Plug-in architecture: improvements

In this chapter, we speak not about new plugins, but about extensions made in the core of the code to enable creation of new plugins.

New plugin types

Editor popups

It is now possible to create plugin which adds entries in the editor's contextual (right click) menu. These plugins are singletons, but contrairly to other existing types, they need to get the editor in their constructor.

Actually this is not possible for such a plugin to set where it should be put in the menu: they will appear at the end, and when you use more than one plugin, you have no real guarantee about which one will come first in the list: you can play with jar names, but it may be not enough.

Dockable (experimental)

Such a plugin may be able to add a new sub-window inside the main "dockable" panel. Some such plugins have been tested but actually they can cause problems with the configuration registered in the uiLayout.xml, where the added window may not be registered.

Actually not used anymore, kept in the code in case it may be useful.

Translation memory   

Such plugins are designed to implement Teambase's Memory mode, but a sample is provided using an already known provider: MyMemory. Look here for a better description of why it is sometimes better to create translation memory plugins, rather than machine translation ones.

Project memory   

Such plugins are designed to implement Teambase's Project mode (which can be seen as an implementation of this RFE), but a sample is provided using RMI as an alternative. Such a plugin does not have an entry in plugin types, because it is project-dependant - more precisely, for each project it can have exactly zero or one instance (and this instance is not shared with other projects). Look here for a better description of these plugins.

Plugin as file descriptors   

Glossary or translation memory plugins may refer to resources which are divided into collections. And depending on which project you are translating, only a small part of these collections should be really relevant.

For that reason, these two kinds of plugins can be used either as singletons (i.e. as does actually OmegaT, where each plugin has exactly one instance) or using files in the respective directory (tm/ or glossaries/). You can have one or more files, depending on how many sub-collections you want to be connected with - if it implies connection to a database, it is up to the plugin to manage single connection when it is possible.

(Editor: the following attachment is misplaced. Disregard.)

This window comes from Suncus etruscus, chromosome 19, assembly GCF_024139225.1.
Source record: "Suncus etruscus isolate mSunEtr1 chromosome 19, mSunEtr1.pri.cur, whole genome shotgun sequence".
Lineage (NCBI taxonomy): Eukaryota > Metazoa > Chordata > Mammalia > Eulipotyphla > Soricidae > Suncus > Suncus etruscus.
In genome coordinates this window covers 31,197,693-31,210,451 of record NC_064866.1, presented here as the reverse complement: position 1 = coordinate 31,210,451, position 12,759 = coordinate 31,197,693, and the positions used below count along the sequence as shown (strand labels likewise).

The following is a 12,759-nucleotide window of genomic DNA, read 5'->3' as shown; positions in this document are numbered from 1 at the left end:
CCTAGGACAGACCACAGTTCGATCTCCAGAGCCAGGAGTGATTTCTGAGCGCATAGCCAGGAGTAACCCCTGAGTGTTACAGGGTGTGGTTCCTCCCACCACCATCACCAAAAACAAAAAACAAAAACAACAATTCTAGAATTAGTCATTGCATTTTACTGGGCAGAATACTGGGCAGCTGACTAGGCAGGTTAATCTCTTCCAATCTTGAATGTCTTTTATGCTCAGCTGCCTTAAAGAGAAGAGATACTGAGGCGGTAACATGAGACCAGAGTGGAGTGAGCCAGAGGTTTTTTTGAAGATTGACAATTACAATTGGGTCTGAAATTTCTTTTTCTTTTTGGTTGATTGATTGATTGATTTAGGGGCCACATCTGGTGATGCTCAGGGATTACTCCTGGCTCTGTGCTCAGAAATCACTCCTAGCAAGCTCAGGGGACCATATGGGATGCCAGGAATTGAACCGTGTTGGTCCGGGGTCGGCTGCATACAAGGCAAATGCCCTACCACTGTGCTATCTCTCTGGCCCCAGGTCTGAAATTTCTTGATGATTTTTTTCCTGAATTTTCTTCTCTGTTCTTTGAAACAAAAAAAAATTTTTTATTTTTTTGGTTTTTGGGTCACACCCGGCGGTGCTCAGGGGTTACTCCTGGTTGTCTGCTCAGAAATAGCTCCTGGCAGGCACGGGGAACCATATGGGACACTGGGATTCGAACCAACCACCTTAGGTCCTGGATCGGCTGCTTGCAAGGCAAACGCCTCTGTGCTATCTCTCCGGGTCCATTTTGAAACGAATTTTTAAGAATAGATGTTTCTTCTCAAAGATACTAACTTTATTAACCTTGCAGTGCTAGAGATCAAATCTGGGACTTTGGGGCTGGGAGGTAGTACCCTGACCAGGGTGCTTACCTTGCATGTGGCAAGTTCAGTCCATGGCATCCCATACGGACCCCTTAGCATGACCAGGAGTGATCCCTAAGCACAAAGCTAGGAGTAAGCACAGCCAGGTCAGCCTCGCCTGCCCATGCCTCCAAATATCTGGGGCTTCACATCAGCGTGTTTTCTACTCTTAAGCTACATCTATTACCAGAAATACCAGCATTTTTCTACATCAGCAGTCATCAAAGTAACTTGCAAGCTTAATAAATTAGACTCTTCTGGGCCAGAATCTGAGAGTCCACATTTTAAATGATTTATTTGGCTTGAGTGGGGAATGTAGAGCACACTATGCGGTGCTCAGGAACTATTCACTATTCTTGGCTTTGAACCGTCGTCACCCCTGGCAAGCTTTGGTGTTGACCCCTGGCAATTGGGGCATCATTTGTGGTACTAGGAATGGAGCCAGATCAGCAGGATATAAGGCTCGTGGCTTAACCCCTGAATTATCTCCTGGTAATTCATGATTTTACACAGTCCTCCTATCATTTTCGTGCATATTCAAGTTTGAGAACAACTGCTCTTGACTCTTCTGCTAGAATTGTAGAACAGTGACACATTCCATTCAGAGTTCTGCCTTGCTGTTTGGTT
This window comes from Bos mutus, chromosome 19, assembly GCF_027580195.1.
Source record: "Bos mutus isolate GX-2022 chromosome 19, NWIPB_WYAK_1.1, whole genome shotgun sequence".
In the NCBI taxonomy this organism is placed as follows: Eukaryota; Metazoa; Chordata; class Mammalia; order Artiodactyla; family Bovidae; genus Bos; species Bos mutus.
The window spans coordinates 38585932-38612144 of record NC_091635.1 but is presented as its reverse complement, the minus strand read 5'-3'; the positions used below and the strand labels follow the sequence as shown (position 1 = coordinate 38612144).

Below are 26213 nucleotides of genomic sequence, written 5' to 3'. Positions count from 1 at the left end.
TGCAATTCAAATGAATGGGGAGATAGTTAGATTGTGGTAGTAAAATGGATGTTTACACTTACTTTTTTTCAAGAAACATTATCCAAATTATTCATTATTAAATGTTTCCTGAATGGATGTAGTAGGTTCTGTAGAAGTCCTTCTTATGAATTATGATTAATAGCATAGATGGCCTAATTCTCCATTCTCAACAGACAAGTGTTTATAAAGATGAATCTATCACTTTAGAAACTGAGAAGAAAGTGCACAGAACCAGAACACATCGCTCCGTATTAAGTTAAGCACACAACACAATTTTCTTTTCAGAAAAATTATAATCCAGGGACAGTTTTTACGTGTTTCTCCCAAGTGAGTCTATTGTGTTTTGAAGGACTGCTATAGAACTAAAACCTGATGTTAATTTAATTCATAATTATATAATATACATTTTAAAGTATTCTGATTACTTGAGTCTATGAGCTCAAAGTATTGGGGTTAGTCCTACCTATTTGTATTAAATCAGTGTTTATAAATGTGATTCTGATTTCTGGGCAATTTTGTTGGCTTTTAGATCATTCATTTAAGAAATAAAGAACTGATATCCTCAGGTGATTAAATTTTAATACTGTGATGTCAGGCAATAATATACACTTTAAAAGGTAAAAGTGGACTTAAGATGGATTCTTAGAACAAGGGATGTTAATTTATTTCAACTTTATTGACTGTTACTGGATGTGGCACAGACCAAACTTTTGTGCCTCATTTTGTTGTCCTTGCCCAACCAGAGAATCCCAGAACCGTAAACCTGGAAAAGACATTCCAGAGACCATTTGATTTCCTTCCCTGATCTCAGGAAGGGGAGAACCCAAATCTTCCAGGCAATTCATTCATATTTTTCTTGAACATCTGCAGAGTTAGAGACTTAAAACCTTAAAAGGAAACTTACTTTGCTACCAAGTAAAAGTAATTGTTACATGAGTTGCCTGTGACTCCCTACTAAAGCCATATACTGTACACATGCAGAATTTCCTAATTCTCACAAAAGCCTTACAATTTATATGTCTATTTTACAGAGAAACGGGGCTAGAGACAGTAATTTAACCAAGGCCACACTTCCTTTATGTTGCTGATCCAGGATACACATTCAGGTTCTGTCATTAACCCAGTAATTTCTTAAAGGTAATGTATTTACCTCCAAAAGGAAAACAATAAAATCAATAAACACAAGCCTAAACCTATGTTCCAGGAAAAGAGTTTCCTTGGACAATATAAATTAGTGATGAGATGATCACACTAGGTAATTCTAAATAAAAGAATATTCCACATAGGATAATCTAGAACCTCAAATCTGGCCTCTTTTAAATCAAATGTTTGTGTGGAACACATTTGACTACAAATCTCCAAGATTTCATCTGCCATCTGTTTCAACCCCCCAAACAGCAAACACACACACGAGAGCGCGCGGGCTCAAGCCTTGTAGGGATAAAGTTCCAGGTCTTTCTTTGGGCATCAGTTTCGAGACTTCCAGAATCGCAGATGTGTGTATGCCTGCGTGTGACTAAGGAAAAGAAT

Note that project memory, just mentionned before, uses a similar mechanism but with a small difference: the descriptor file is unique, which is garantied by the fact that it is named omegat/ ; only when used for cross-lingual concordance (tmx2source) you can have more than one instance of project memory plugin.

Improved editor markers

OmegaT 3.5 implemented a lazy loading of segments in editor, making it faster for very large files. But there is still a problem when a file, independantly from its size, contains very large segments.

Actually in OmegaT, markers for the active segment are 100 % refreshed (deleted and insterted again) each time the document is changed - so, on every key typing. If a lot of markers are activated, this can make the Swing GUI thread very slow.

To avoid that, we created a new interface named IFastMarker with two additionnal methods: given the document event which implies the change, these methods will say which marks should be removed and which new ones should be added. Now, for each marker, if it implements this interface, only the marks returned by these methods will be sent to the Swing thread for update. If not, the original algorithm is still used. This algorithm is only used for document changes, not for the thread which regularly refreshes markers in background.

Note for developpers of editor markers:  what makes really this algorithm faster is not the performance of the two methods themselves — they can even be slower than the original getEntryMarksForEntry. What makes the algorithm faster is that they do not return the full set of marks, but only those which may be added or removed. What is important is to return the smaller possible sets: thanks to this, the Swing thread has less work and is sooner capable of receiving next key events. This also saves some memory, since the marks list (which is not anymore a fixed array) will be updated, instead of creating a new one. As said here the white space marker is particularly affected, not because of the search itself, but because it returns a very long list of marks: returning only the modified ones is very efficient for this marker, if not for others.


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